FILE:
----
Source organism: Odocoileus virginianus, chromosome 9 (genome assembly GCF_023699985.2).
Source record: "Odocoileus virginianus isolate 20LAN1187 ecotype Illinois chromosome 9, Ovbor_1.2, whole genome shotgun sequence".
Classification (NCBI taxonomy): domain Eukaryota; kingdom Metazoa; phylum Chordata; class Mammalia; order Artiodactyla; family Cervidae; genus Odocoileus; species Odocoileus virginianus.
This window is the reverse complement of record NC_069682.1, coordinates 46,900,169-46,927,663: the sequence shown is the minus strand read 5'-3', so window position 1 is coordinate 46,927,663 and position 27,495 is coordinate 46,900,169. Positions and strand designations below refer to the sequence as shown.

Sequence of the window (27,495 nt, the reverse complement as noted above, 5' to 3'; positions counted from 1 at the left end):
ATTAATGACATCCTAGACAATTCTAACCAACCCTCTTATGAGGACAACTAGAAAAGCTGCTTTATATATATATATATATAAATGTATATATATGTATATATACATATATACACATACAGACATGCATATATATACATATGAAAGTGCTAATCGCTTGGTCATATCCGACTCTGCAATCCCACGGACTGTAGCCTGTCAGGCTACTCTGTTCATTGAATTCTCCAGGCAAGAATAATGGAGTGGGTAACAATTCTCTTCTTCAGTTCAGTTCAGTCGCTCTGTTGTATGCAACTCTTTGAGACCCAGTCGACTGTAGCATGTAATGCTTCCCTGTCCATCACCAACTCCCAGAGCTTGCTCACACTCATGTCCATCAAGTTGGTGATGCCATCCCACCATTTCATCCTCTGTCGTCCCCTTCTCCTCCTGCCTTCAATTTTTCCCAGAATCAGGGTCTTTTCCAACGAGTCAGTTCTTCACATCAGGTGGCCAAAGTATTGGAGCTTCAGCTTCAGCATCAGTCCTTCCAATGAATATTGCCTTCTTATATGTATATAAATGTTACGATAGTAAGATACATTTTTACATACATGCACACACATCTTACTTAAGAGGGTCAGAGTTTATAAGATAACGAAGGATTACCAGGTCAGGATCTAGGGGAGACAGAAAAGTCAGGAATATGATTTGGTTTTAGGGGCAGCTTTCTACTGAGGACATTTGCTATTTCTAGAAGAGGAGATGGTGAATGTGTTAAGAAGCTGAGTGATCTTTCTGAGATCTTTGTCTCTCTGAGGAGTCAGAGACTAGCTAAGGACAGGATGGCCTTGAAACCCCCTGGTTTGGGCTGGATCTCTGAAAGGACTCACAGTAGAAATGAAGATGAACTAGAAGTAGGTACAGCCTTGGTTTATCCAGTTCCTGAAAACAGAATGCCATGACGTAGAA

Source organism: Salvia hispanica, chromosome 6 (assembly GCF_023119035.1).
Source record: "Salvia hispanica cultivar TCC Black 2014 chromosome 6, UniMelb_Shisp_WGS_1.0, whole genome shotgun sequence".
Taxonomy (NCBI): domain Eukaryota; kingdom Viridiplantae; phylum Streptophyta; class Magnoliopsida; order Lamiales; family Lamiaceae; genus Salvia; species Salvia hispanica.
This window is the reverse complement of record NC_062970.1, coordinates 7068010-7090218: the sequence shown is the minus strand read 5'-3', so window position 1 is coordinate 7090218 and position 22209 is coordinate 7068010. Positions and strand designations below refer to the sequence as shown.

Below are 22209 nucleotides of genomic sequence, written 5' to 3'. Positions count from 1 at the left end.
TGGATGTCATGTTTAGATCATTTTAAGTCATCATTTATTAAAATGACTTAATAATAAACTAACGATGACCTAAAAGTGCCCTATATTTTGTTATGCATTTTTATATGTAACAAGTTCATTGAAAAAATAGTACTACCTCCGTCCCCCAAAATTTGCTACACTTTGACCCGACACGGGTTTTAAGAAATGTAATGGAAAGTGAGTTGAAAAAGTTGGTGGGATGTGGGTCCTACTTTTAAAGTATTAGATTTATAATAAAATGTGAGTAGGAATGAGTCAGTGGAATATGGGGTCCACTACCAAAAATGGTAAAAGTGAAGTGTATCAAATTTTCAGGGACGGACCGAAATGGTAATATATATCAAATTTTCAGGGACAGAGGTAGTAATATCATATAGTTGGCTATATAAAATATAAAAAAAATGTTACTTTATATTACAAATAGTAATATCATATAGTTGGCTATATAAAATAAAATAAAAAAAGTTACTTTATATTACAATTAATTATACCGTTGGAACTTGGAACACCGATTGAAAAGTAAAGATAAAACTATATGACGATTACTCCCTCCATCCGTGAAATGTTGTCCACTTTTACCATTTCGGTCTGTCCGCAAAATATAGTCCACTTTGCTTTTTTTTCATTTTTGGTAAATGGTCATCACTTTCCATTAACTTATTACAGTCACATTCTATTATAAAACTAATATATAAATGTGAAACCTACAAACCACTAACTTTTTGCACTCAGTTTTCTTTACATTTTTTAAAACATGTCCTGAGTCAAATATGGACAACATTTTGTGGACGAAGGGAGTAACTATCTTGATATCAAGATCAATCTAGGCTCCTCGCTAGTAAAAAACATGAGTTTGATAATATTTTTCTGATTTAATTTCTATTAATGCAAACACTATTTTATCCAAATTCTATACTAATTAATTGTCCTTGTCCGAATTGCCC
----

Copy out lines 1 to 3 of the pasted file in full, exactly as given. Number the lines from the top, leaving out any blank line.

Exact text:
Source organism: Odocoileus virginianus, chromosome 9 (genome assembly GCF_023699985.2).
Source record: "Odocoileus virginianus isolate 20LAN1187 ecotype Illinois chromosome 9, Ovbor_1.2, whole genome shotgun sequence".
Classification (NCBI taxonomy): domain Eukaryota; kingdom Metazoa; phylum Chordata; class Mammalia; order Artiodactyla; family Cervidae; genus Odocoileus; species Odocoileus virginianus.